The Mudcat Café TM
Thread #1075   Message #1397369
Posted By: Goose Gander
02-Feb-05 - 10:02 PM
Thread Name: Lyr Req: Deep Elm Blues
Subject: RE: Lyr Req: Deep Elm Blues
The Dust Bowl version follows other variants more or less:

DEEP ELLUM BLUES

When you go down in Deep Ellum for to have a little fun
You must have fiteen dollars ready when that policeman comes

Oh, sweet mama, daddy's got them Deep Ellum Blues (2x)

Once I knew a preacher, preached the Bible through and through
But he went down in Deep Ellum, now his preaching days are through
(repeat refrain)

Once I had a sweet girl, meant the world to me
But she went down in Deep Ellum now she aint what she used to be
(repeat refrain)

When you go down in Deep Ellum, put some money in your shoe
'Cause the women in Deep Ellum got them Deep Ellum Blues
(repeat refrain)

It's a good example of the overlap between blues and hillbilly, which reflects the relationship between black and white string bands and the black/white hybrid nature of old tymey music

Here's the Ballad Index entry:


Deep Elem Blues
DESCRIPTION: The listener is advised to be prepared when going to (Deep Elem): "If you go down to Deep Elem just to have a little fun, You'd better have your fifteen dollars when the policeman comes." The singer details his experiences with the women there
AUTHOR: unknown
EARLIEST DATE: 1927 (recording, Cofer Brothers)
KEYWORDS: whore money police theft trick sex warning crime humorous clergy
FOUND IN: US
REFERENCES (2 citations):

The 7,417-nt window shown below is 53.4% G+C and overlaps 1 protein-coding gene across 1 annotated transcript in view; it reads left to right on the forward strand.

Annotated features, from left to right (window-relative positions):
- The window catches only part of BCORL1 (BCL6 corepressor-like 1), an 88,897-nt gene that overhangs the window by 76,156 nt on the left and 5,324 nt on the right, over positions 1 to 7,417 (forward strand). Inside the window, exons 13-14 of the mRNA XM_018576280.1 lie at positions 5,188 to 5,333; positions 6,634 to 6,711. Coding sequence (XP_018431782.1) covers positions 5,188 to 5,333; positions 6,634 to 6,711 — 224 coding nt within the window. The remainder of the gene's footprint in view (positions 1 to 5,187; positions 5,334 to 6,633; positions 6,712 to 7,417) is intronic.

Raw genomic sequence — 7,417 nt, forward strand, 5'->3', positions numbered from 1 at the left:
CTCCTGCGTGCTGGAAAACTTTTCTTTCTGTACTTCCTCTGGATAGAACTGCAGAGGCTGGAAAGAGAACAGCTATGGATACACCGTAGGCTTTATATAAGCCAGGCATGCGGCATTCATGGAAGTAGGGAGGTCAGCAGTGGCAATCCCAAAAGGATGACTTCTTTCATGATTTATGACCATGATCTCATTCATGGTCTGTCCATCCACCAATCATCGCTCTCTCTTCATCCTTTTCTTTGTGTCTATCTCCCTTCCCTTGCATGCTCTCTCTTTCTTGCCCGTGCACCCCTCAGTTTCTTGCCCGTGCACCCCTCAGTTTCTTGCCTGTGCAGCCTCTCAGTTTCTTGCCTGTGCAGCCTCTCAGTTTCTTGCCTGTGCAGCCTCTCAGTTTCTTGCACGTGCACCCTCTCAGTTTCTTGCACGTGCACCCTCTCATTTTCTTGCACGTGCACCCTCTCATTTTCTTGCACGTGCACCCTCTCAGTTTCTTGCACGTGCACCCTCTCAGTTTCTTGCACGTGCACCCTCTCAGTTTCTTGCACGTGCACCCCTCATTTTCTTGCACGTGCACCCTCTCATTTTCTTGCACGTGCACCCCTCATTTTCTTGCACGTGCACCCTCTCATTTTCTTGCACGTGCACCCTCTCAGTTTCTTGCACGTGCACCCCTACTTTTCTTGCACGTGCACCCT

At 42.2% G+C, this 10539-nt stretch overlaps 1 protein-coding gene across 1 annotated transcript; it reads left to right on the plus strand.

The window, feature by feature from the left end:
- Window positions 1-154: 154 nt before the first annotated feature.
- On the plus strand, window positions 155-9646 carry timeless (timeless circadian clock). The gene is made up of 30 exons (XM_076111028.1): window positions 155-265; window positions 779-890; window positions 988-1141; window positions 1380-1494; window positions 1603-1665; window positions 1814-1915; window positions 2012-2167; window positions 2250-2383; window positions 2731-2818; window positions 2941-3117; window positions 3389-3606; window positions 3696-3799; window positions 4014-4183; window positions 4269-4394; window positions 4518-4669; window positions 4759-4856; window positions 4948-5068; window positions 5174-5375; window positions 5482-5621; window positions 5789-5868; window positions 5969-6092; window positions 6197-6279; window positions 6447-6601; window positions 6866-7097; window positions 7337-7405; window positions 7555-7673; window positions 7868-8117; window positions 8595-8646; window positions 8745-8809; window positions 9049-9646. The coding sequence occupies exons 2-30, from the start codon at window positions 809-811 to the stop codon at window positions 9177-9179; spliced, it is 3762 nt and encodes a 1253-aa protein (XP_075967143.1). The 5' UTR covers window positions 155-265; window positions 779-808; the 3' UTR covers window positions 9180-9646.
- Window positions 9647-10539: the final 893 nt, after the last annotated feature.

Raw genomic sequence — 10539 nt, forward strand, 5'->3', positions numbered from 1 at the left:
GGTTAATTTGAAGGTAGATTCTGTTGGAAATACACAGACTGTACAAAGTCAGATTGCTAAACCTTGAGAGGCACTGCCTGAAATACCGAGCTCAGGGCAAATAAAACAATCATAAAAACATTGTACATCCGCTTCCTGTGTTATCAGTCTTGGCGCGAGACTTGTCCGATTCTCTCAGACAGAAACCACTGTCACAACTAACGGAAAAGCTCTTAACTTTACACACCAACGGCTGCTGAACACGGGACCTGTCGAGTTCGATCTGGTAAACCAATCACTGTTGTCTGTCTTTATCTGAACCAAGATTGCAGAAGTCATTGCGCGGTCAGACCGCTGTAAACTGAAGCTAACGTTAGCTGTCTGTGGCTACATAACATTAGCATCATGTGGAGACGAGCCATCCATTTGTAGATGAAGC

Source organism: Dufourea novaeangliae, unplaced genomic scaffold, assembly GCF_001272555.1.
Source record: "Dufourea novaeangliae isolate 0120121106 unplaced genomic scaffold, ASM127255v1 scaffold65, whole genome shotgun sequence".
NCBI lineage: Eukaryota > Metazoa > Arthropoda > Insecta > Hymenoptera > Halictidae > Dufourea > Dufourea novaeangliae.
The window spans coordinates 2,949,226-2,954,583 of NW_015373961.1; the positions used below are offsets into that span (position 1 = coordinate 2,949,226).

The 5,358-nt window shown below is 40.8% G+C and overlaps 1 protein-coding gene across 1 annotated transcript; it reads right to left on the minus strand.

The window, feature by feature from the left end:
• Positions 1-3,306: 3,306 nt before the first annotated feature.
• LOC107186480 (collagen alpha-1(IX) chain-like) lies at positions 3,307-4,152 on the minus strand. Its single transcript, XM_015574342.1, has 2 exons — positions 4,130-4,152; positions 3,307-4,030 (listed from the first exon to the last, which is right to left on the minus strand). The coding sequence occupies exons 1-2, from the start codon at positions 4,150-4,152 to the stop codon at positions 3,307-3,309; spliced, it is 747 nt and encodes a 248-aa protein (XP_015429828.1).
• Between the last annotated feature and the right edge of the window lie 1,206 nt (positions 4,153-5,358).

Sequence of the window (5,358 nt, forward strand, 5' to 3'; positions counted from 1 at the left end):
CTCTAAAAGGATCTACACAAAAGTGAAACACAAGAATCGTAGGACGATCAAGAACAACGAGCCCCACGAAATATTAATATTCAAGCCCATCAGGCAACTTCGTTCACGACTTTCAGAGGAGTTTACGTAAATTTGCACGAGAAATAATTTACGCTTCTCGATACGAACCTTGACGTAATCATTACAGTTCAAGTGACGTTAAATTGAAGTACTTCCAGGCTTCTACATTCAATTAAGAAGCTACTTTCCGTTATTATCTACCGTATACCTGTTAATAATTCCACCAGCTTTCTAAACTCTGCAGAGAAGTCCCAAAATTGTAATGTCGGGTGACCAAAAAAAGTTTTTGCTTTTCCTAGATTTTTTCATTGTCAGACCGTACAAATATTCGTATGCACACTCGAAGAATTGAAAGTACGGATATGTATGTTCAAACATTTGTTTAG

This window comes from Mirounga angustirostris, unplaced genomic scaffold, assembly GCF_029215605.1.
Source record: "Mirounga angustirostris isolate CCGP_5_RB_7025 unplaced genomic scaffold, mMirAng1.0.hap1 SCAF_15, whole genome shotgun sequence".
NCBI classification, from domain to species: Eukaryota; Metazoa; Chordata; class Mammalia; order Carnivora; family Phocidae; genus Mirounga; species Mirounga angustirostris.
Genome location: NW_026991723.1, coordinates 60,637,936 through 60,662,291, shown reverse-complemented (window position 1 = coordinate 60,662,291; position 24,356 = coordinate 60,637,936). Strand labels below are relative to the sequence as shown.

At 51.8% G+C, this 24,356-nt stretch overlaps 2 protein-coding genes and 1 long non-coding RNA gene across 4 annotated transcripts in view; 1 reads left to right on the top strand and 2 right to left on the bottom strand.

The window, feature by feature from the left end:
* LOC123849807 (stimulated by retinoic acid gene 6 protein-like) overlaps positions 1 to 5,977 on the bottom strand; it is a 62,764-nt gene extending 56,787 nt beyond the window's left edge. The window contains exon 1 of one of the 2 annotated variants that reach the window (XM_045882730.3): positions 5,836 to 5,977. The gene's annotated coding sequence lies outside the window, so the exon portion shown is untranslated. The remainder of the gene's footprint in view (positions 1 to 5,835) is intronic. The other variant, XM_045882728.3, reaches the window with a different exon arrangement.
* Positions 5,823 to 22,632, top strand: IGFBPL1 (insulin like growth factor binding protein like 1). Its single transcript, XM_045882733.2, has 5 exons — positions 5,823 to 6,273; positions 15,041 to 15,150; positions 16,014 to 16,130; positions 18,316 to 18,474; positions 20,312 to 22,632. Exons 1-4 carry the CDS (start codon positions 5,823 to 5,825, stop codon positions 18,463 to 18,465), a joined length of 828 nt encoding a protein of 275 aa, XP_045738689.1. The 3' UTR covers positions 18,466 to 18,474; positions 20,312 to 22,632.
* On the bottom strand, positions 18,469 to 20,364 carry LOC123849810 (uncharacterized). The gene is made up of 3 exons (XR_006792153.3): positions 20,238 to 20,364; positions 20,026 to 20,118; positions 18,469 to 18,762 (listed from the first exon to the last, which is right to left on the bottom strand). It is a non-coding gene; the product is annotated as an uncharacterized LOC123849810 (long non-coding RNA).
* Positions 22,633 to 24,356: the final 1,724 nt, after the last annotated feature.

BrownIII 501, "Went Down Town"; 502, "Standin' on de Street Doin' No Harm" (2 fragments, consisting of little more than a declaration of innocence and a statement "along came the police and grabbed me by the arm," also found in some versions of this song)
DT, DEEPELM BLCKBTTM
RECORDINGS:
The Cofer Brothers, "The Georgia Black Bottom (Black Bottom Blues)" (Okeh 45111, 1927)
Lone Star Cowboys, "Deep Elm Blues" (Victor 23846, 1933)
Prairie Ramblers, "Deep Elem Blues" (Perfect 5-11-51, 1935)
The Shelton Brothers, "Deep Elem Blues" (Decca 5099, 1935; Decca 46008, 1946)
SAME TUNE:
Shelton Brothers, "Deep Elem Blues - No. 2" (Decca 5198, 1936)
Shelton Brothers, "Deep Elem Blues - No. 3" (Decca 5422, 1937)
Notes: "Deep Elem," according to Michael Cooney, refers to Elm Street, the red light district in Dallas, Texas (for the reputation of this area, see also, e.g., "Take a Whiff On Me"). It's not clear whether the Cofer Brothers' "Black Bottom Blues" or the Shelton Brothers' "Deep Elem Blues" is the older form; the latter seems to have inspired more recordings. - RBW
File: DTdeepel
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